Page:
Directed by Eric Swelstad and also starring scream queen Linnea Quigley, In the heart of darkness (A.K.A blood church) was previously considered a lost 1980s/early 1990s film. However, a finished version will finally be available on Blu-Ray on November 8, 2022! We asked one of the film’s stars, Nick Baldasare, about it.
Interview with Heartland of Darkness star Nick Baldasare
1428 ELM: Heartland of Darkness looks like an interesting movie. Why did it take so long for it to come out?
NICK BALDASARE: From what I understand, Eric, the director, simply ran out of money to finish it. He could explain much better than me, because I was only an actor in the film.
1428 ELM: The In the heart of darkness Bluray is to come with a 40-minute behind-the-scenes documentary, 3 commentary tracks and a new interview with star Linnea Quigley. Looks like you’re going to do it all! What more can we expect from this promotional blitz?
NICK BALDASARE: Well, hopefully a lot of online interviews with participants. I think there are a lot of interesting stories about the making of hood and where the different actors landed in their lives; too many stories to enter here. Suffice it to say it was one hell of an adventure and I’m proud to have been involved and can’t wait to tell my story to anyone who is interested. It remains to be seen if anyone is interested, because the film is unveiled. Of course, many of these stories appear as extras on the disc itself.
1428 ELM: How do you feel about the Satanic Panic era of the 1980s and 90s compared to the Satanic Panic stuff going on today?
NICK BALDASARE: The more things change, the more they stay the same. Going back to the Salem witch trials, there have always been powerful people willing to exploit the fears and superstitions of the masses for their own gain. Today it’s still the same shit. Now the tools are more sophisticated to spread lies and rumors with the internet and corporate media in our lives.
It’s all about power and control. And anyone who threatens the rich and powerful is subject to demonization based on lies and savage conspiracies. It’s a proven way to build and hold power.
1428 ELM: What are some of your favorite movies or TV shows dealing with Satan, hell, demons, etc.? ?
NICK BALDASARE: Just watched the original from 1979 Fantasy movie and I loved it. I had always dismissed it as not worth watching and was blown away by the director’s take on it. The 70s and 80s were the golden age of horror. That and exploitation are 2 of my favorite genres. Of course you can’t beat Rosemary’s baby like the height of satanic films. Like Coscarelli with Fantasya good director can make such films unforgettable.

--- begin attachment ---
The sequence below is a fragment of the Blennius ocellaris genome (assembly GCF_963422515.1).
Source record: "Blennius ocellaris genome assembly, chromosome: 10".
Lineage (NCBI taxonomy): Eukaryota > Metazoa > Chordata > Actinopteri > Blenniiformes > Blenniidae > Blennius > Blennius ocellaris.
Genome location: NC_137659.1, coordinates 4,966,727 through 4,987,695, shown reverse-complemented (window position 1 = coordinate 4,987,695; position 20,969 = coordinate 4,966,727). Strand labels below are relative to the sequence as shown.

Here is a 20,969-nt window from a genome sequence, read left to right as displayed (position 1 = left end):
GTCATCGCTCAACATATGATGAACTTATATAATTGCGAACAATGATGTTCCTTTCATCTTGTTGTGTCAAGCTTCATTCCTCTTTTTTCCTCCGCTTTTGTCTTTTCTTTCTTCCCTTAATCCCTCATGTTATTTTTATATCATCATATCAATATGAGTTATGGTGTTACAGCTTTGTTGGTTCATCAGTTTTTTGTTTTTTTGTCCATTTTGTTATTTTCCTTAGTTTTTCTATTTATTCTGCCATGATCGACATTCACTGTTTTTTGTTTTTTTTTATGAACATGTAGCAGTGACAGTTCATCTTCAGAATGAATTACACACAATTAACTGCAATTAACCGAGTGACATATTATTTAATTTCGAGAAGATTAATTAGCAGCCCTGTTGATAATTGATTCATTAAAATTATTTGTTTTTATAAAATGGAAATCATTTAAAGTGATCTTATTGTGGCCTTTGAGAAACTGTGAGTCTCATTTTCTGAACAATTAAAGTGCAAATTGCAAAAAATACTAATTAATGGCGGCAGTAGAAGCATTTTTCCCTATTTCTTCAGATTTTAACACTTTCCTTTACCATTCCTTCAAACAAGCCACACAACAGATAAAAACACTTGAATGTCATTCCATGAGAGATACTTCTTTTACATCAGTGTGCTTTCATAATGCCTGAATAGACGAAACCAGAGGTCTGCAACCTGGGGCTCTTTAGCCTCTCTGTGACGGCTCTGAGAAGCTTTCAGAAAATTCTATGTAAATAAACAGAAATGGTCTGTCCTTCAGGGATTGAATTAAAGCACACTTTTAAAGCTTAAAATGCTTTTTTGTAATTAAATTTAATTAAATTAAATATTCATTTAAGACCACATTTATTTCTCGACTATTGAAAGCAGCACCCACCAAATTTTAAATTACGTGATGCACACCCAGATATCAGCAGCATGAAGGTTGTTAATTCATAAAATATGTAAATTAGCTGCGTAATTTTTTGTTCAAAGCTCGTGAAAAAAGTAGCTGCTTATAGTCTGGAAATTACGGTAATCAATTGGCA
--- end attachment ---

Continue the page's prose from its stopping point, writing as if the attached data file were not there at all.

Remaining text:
1428 ELM: How has the horror genre changed since this movie was made (for better and for worse)?
NICK BALDASARE: The obvious answer is the digital format. Most of the movies I’ve been in are in the horror genre and they were all shot on film. Plus they all used practical effects, which I prefer to most of the CGI we see today. That being said, I think there are plenty of decent horror movies on the way. I loved Hereditary and I thought pearl was a gem.
But there is also a lot of waste. In the same way, some of today’s garbage could be cherished in the future. I think it happened to a lot of movies made decades ago, including mine.
1428 ELM: What do you say to anyone who rejects In the heart of darkness because it took so long to get an official release?
NICK BALDASARE: I would say it’s their loss if they reject it, because there’s a lot to like in it. Are there any flaws? Sure, but I’ve always found the flaws to be part of the charm of low-budget horror. It all depends on your expectations. If you don’t like the kitsch and low-budget exploitation of the 80s, this movie might not be for you. However, if you like local horror with lots of action, gore, and nudity, this will be your alley.
1428 ELM: What other under-the-radar movies are there that people should watch?
NICK BALDASARE: I did a movie directed by Jay Woelfel called Beyond the Dream Gate which was recently published by Vinegar Syndrome. It’s more popular now than when it came out in the 80s. I also have a movie called asylum of darkness which was shot on 35mm 10 years ago. It was directed by Woelfel and stars myself, Tim Thomerson and Richard Hatch. It’s a pearl that I think is ripe to be rediscovered.
Visual revenge and physical media
1428 ELM: What can you tell us about Visual Vengeance, and how important is it to keep physical media alive?
NICK BALDASARE: I’ve been a huge collector of physical media most of my life. I went from VHS to laserdisc, to DVD, to Bluray, to 4k. Currently I have over 1000 records. I especially like what Visual Vengeance does. They show a lot of love and respect for lost or forgotten cult movies by sprucing up their releases with swag and plenty of extras.
Now is the perfect time to be a collector! Physical media is much more personal and fun than streaming. Plus, you don’t have to worry about its eventual disappearance from the streaming service.
1428 ELM: Contrary to that last question, In the heart of darkness streaming soon (like Tubi, which seems to be streaming a bunch of horror movies, including dark ones)?
NICK BALDASARE: I wouldn’t be surprised if it ends up landing on a streaming service like Tubi, but I have no information on what’s going on.
1428 ELM: Could there be room for a In the heart of darkness after?
NICK BALDASARE: Personally, I would like to see the character I play in hood. But for such a thing to happen, it would involve a lot of moving parts over which I have little control. But I’m definitely up for another chance.
We would like to thank Nick Baldasare for answering these questions, and feel free to consult In the heart of darkness AS QUICKLY AS POSSIBLE!
Do you love discovering “long lost” horror movies and will you be watching Heartland of Darkness when it comes out? Let us know in the “Comments” section.